Top 10 Foods to Bake in Your Pizza Oven – Other Than Pizza

With approximately 525,000 items in the world you can bake, it seems a bit foolish and irresponsible to buy a $3000 outdoor wood-fired pizza oven, and then let it sit for days (or yes, even weeks) at a time, unused and gathering cobwebs in the deep, interior dark spaces!  We’re slowly gathering our favorite recipes on this page, but for now, I’m feelin’ the need to summarize a whole lot of ideas for you to consider for your oven.  Who knows – maybe looking over this list may inspire you to get an oven just so you can try some of these options.  This is not a recipe article (though we do outline basic bread dough), but rather, an idea list.  Our recipe section will have more specifics!  We lay out our own favorites with a list – but it go way out of hand and there’s more than TEN!  Makes a lot of sense, I know.

A List We Love (or would love to try)

Grape Focaccia Bread

Here’s a simple bread that everyone seems to love.  It’s just a simple variation on the classic olive focaccia.  You’ll need to start with the dough, and we’ve laid out a basic starting idea for a good all around bread dough.

Wood-Fired Grape Focaccia

  • 1 cup semolina flour
  • 4 1/2  – 5 cups of all-purpose flour
  • 1/2 tsp. dry instant yeast
  • 1 tsp. sugar
  • 2 tsp. salt
  • 2 cup water, 60-70 ˚F
  • Olive oil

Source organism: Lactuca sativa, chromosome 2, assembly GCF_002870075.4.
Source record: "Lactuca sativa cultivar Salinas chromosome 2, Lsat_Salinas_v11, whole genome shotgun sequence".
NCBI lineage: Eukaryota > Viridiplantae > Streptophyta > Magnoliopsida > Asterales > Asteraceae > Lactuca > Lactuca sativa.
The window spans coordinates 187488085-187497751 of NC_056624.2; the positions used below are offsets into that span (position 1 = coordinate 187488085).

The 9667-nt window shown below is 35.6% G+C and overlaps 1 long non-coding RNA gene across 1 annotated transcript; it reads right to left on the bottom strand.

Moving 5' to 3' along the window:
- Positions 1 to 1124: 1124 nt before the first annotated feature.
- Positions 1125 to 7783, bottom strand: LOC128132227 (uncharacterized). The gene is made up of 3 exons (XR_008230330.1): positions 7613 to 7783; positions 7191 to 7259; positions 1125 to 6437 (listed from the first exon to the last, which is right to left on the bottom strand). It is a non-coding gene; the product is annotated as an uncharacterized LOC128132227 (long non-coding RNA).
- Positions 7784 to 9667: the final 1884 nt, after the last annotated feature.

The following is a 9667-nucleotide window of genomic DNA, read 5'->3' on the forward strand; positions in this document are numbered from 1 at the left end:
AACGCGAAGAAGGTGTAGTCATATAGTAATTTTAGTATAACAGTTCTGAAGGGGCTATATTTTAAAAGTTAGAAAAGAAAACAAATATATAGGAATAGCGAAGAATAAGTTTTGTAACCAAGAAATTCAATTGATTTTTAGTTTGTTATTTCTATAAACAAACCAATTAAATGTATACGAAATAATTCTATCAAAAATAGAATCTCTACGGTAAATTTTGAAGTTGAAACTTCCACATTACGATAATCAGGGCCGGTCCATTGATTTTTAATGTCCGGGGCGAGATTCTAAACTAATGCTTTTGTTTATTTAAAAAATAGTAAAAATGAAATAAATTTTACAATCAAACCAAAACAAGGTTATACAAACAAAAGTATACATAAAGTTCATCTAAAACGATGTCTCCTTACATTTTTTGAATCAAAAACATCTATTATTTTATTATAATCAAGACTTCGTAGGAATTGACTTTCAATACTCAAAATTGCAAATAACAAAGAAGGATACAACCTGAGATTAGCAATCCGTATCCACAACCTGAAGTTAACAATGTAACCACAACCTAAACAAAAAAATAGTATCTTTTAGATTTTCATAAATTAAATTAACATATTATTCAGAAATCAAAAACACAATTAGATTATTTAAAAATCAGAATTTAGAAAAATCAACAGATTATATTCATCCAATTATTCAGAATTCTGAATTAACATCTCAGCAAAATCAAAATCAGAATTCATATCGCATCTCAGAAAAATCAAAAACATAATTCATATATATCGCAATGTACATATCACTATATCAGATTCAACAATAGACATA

To make the dough, grab your mixer, fitted with the dough hook,  and dissolve the yeast, sugar and salt in the water, mixing over low speed for 3 minutes.  Then, add the flours and mix at low speed for 2 minutes.  The dough should be releasing from the sides of the bowl and not sticking. If the dough is too sticky, add more flour. If it is too dry and climbing up the dough hook, add more water. Mix for 7 more minutes. Remove the dough from the bowl and place onto a work surface. Cover with a damp cloth or plastic wrap and allow it to rest for 8-12 min.

Shape the dough into a thick log (or something like that) and then cut it into several pieces (about 7-oz. each). Roll the dough on the work surface in a circular motion with your hands, forming a smooth ball and place the balls on a lightly oiled baking sheet.  Cover the surface of each ball with some olive oil to prevent the dough from forming a hard skin. Cover the dough balls with plastic wrap or with an air tight cover and place in the fridge for at least 8 hours. Before using the dough, let it rest at room temperature for at least 1 hour. You can keep the dough at room temperature for up to 3 hours. The dough will continue to get soft as it sits and it will become more tender and delicate, while at the same time it will be easier to stretch.  The dough is over-proofed (risen too much) when it becomes too soft to work with and bubbles form on the surface.  You’ll know the dough is too over-proofed if you poke your finger into it and the indentation remains.  If the imprint rises back immediately, the dough is under-proofed (so, let it sit longer).  If your finger imprint springs back a little bit, that usually indicates it’s perfectly proofed (AKA – you’ve let it sit for exactly the right amount of time, and it’s ready to bake).